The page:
acoustic scale,” serves as a cosmic ruler for measuring the geometry of space, thus determining
the density of the universe.
Observations of the temperature and polarization
fluctuations in the cosmic microwave background,
both from space (4–6) and from ground-based
telescopes (7, 8), test this standard cosmological
model and determine its basic parameters. Remarkably, a model with only six independent
parameters—the age of the universe, the density
of atoms, the density of matter, the amplitude of
the density fluctuations, their scale dependence,
and the epoch of first star formation—provides a
detailed fit to all of the statistical properties of
the current microwave background measurements.
The same model also fits observations of the
large-scale distribution of galaxies (9), measure-
ments of the Hubble constant, and the expansion
rate of the universe (10, 11), as well as distance
determinations from supernovae (12). The suc-
cess comes at a price: Atoms make up less than
5% of our universe; the standard model posits
that dark matter dominates the mass of galaxies
and that dark energy, energy associated with
empty space, makes up most of the energy den-
sity of the universe (see Fig. 1).
Astronomical observations and cosmological
theory suggest that the composition of the universe is remarkably rich and complex. As Fig.
1 shows, the current best estimates of the universe’s composition (5–8) suggest that dark energy, dark matter, atoms, three different types of
neutrinos, and photons all make an observable
contribution to the energy density of the universe.
Although black holes are an unlikely candidate
for the dark matter (13), their contribution to the
mass density of the universe is roughly 0.5% of
the stellar density (14).
Astronomical evidence for dark matter
The evidence for dark matter long predates our
observations of the microwave background, supernova observations, and measurements of large-scale structure. In a prescient article published in
1933, Fritz Zwicky (15) showed that the velocities
of galaxies in the Coma cluster were much higher
than expected from previous estimates of galaxy
masses, thus implying that there was a great deal
of additional mass in the cluster. In the 1950s,
Kahn and Woltjer (16) argued that the Local
Group of galaxies could be dynamically stable
only if it contained appreciable amounts of unseen matter. By the 1970s, astronomers argued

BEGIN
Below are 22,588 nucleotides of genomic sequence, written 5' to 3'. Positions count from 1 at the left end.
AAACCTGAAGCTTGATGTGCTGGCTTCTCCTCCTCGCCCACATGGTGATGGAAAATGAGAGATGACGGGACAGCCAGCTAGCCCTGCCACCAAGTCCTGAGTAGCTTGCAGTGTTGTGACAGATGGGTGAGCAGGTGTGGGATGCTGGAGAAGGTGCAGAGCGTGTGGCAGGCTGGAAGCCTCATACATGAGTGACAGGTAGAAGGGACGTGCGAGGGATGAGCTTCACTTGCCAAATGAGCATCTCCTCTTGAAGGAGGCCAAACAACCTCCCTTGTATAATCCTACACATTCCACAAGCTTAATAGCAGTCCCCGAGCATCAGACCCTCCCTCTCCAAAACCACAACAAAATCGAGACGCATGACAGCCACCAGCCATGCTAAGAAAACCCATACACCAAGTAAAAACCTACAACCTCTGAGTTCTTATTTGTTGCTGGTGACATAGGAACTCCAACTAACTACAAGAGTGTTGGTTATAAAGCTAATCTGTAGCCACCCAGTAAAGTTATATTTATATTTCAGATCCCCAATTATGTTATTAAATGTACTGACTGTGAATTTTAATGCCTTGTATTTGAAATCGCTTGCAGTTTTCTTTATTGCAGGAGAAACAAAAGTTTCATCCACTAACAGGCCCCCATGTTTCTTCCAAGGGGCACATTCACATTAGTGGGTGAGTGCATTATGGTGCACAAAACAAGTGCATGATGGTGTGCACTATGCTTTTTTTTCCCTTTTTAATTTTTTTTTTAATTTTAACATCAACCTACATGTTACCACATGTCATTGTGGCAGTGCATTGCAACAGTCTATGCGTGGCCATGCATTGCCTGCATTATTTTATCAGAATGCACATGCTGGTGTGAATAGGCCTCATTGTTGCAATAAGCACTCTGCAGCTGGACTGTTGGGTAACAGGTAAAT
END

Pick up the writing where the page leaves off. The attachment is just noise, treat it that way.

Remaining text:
that mass in both clusters (17) and galaxies (18)
increased with radius and did not trace light.
Theoretical arguments that showed that disk
stability required dark matter halos (19) buttressed
these arguments. Astronomers studying the motion
of gas in the outer regions of galaxies found
evidence in an ever-increasing number of systems
for the existence of massive halos (20–24). By the
1980s, dark matter had become an accepted part
of the cosmological paradigm.
What do we know about dark matter from
astronomical observations today?
Microwave background and large-scale structure observations imply that dark matter is five
times more abundant than ordinary atoms (4–8).
The observations also imply that the dark matter
has very weak (or no) interactions with photons,
electrons, and protons. If the dark matter was
made of atoms today, then in the early universe,
it would have been made of ions and electrons
and would have left a clear imprint on the microwave sky. Thus, dark matter must be nonbaryonic and “dark.”
Observations of large-scale structure and simulations of galaxy formation imply that the dark
matter must also be “cold”: The dark matter particles must be able to cluster on small scales.
Simulations of structure formation with cold dark
matter (and dark energy) are generally successful
at reproducing the observations of the large-scale
distribution of galaxies (25). When combined
with hydrodynamical simulations that model
the effects of cooling and star formation, the
1100 6 MARCH 2015 • VOL 347 ISSUE 6226 sciencemag.org SCIENCE
Princeton University, Princeton, NJ 08544, USA.
*Corresponding author. E-mail: email@example.com